Newspaper article The Christian Science Monitor

Foreign Minister's Threat to Resign Poses Test for Israel's Likud Party

Newspaper article The Christian Science Monitor

Foreign Minister's Threat to Resign Poses Test for Israel's Likud Party

Article excerpt

ISRAEL'S ruling Likud Party was thrown into confusion yesterday, in the wake of Foreign Minister David Levy's decision to resign in an internal power struggle that has sapped party strength just three months away from general elections.

Mr. Levy's announcement on Sunday night, at the end of an impassioned speech to a group of supporters, raised the prospect that the foreign minister, one of the Likud's major vote-pullers, might play a less than enthusiastic role in the current campaign.

It also failed to stem calls from some members of his faction for him to leave the party altogether. But the timing of the decision was seen both inside and outside the Likud as an act of brinkmanship, leaving plenty of time for Prime Minister Yitzhak Shamir to meet Levy's demands and persuade him to reconsider.

Levy cannot formally present his resignation until Sunday's Cabinet meeting, and it would not take effect for 48 hours. "He upped the stakes, and he put the ball back squarely in Shamir's court," says one Levy supporter. "Shamir said ... David is waving an empty pistol. Let's see how empty that pistol really is."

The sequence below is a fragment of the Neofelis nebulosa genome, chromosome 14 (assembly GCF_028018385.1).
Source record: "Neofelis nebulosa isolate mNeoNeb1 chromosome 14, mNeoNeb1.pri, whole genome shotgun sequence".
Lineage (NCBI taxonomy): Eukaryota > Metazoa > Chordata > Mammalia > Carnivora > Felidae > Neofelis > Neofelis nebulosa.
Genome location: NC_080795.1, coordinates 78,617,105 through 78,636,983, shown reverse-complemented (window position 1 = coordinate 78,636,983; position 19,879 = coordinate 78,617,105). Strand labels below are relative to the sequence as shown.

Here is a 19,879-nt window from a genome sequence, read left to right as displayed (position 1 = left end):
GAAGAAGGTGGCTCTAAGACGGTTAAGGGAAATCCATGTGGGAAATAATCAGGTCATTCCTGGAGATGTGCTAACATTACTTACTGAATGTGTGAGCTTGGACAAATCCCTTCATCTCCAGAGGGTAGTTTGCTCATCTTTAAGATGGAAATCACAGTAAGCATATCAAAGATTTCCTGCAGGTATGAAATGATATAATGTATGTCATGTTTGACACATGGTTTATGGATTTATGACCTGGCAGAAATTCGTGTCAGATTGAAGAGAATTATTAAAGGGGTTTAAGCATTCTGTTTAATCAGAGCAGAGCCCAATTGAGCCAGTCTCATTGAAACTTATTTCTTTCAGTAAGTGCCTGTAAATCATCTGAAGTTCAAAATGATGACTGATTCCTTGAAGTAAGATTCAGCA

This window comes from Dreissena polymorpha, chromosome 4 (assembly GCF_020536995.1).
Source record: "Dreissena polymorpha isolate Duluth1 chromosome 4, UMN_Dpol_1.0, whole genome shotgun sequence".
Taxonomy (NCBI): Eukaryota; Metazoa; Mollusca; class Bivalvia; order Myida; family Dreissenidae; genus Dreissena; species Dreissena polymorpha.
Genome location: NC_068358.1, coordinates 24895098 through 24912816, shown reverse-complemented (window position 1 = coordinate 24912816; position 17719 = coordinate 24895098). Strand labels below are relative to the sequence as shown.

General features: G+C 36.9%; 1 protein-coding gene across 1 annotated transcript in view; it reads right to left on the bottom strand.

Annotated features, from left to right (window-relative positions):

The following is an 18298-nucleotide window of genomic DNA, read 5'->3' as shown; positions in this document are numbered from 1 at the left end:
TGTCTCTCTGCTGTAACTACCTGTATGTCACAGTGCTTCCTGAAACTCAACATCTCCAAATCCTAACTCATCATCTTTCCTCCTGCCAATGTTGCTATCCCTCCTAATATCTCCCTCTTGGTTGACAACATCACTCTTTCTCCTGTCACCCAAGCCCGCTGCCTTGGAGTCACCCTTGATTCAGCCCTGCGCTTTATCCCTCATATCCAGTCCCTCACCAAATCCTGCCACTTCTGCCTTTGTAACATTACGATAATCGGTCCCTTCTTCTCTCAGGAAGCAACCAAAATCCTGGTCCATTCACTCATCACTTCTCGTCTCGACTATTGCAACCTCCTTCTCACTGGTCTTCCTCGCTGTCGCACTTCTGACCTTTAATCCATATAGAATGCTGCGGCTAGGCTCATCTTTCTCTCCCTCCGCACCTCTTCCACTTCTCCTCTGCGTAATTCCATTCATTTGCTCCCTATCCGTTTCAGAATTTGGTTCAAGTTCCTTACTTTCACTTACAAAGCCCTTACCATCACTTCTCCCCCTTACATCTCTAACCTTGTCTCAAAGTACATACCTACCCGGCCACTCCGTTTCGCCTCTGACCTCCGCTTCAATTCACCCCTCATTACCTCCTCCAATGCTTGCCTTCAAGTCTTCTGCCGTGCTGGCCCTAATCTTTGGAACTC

Levy has been feuding with Mr. Shamir for several weeks over the division of party jobs and of Cabinet posts in the next government should the Likud win the June 23rd election. He is demanding that his supporters be given 32 percent of all jobs, to match the vote he received in the Likud leadership elections last month.

Shamir has refused such an arrangement, arguing that it would institutionalize the growing factionalism within the party. He is also clearly aware that offering Levy one-third of government posts would oblige him to give another 22 percent to supporters of Housing Minister Ariel Sharon, who came in third in the leadership race. That would leave the prime minister's own camp in the minority in any future Cabinet. If Levy's resignation is accepted, his moderate voice in the Mideast peace talks is unlikely to be missed since Shamir has entrusted negotiations to his own people, not Levy's staff. …

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